T. Dennis George
1938 - 2017
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T. Dennis George

T. Dennis George, 78, died July 27, 2017 near Issaquah where he lived after retiring from many years of law practice in Seattle. Dennis was born to patient parents Ted and Leone George on August 3, 1938 in Michigan's remote Upper Peninsula iron mining town of Ironwood.

Following a highly social, but otherwise feckless performance in high school, Dennis was accepted as a "right to try student" by Northern Michigan University, Marquette, which had a policy of conditionally accepting Upper Peninsula youth who had yet to show promise. At Northern, Dennis experienced a dramatic awakening and, to use Upper Peninsula terminology, he buckled down.

Northern was a place of significant beginnings for Dennis. Primarily, it was at Northern that Dennis met good looking Carole Fossitt, who was to be his wife. At Northern, Dennis enjoyed being a solid student, serving in leadership roles in student government and establishing long term friendships. It was also there that Dennis developed the idea that two of the most difficult and satisfying things a young man could do were to be an Officer of Marines and a lawyer.

Carole and Dennis were married in an Upper Peninsula blizzard on February 18, 1961, and then made their way to Camp Pendleton where Dennis reported for his first assignment as an infantry officer with the Fleet Marine Force. Life in their Oceanside beach house was short-lived. Dennis shipped out to the Far East and Southeast Asia for a year and Carole went back to Northern to finish her degree. Upon return to civilian life, Dennis enrolled in the University of Wisconsin Law School, attending on a Carole scholarship, and finding that the study of law and serving as an editor of the Law Review were arduous pleasures.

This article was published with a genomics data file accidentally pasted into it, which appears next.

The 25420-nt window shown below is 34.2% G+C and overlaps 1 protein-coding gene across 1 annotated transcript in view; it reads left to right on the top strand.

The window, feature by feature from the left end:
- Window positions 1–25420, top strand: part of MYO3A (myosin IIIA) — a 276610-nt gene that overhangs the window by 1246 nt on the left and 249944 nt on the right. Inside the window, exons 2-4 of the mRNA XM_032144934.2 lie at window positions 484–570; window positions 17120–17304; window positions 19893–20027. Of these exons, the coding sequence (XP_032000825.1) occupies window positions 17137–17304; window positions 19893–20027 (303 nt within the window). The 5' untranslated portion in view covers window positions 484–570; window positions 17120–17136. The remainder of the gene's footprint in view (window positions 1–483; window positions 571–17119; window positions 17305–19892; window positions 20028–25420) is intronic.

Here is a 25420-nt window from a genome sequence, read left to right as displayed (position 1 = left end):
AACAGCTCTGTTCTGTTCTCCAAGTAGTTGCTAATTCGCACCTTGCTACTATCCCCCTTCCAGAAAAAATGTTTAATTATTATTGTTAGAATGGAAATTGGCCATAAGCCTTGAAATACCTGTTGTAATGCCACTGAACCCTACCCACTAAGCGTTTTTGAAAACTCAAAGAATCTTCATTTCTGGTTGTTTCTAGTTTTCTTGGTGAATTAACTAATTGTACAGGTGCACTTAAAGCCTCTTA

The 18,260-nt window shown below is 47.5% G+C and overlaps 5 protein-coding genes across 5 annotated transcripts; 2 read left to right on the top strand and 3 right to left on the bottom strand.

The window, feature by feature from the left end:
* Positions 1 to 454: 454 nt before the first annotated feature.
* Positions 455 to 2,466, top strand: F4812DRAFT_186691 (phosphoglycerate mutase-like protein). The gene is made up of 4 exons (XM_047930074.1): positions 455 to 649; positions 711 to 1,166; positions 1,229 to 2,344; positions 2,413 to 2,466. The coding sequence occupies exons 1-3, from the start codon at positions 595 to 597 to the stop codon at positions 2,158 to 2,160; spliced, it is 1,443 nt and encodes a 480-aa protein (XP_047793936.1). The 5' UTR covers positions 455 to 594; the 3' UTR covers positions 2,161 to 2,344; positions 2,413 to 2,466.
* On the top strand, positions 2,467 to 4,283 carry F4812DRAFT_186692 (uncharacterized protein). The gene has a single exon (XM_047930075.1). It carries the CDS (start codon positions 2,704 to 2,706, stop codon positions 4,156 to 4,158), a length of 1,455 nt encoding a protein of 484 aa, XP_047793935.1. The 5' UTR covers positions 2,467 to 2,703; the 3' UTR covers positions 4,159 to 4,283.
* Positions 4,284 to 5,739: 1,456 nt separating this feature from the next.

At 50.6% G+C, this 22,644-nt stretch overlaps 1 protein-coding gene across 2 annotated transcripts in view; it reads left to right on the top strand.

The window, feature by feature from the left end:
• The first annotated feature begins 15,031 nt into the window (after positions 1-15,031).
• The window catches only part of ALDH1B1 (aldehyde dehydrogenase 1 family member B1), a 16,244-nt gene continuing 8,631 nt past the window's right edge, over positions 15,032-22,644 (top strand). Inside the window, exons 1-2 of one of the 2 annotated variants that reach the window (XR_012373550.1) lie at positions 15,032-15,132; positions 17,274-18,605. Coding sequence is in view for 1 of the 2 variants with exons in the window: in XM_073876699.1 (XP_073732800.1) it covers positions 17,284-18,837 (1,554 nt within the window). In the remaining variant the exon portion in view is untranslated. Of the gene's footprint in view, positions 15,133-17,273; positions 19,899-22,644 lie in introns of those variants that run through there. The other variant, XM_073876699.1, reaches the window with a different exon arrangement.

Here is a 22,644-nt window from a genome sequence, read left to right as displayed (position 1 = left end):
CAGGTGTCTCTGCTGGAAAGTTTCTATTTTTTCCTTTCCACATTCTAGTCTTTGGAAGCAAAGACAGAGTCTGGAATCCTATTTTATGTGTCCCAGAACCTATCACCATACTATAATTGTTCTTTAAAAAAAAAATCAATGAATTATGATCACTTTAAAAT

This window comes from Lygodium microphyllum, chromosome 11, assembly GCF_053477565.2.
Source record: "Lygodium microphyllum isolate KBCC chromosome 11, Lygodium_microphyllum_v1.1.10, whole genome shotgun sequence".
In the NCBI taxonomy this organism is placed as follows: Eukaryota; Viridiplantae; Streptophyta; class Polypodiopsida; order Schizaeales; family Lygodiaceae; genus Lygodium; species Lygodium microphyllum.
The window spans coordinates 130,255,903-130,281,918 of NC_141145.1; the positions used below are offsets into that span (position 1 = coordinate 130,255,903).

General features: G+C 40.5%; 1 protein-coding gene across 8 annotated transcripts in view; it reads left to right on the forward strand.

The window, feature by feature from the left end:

Following graduation from law school, Dennis and Carole moved to Seattle where Dennis began practicing law with the Helsell Fetterman firm, a larger firm of the day, which was rich with talented and ethical lawyers who were good models for a developing lawyer. A decade later, Dennis and several adventurous colleagues decided to continue their practice of law with their own firm, George, Hull, Porter & Kohli. Dennis practiced in Seattle with these colleagues for another almost twenty-five years, representing clients mostly in business litigation and court room work, and engaging in federal bar association affairs, including a turn as bar association president.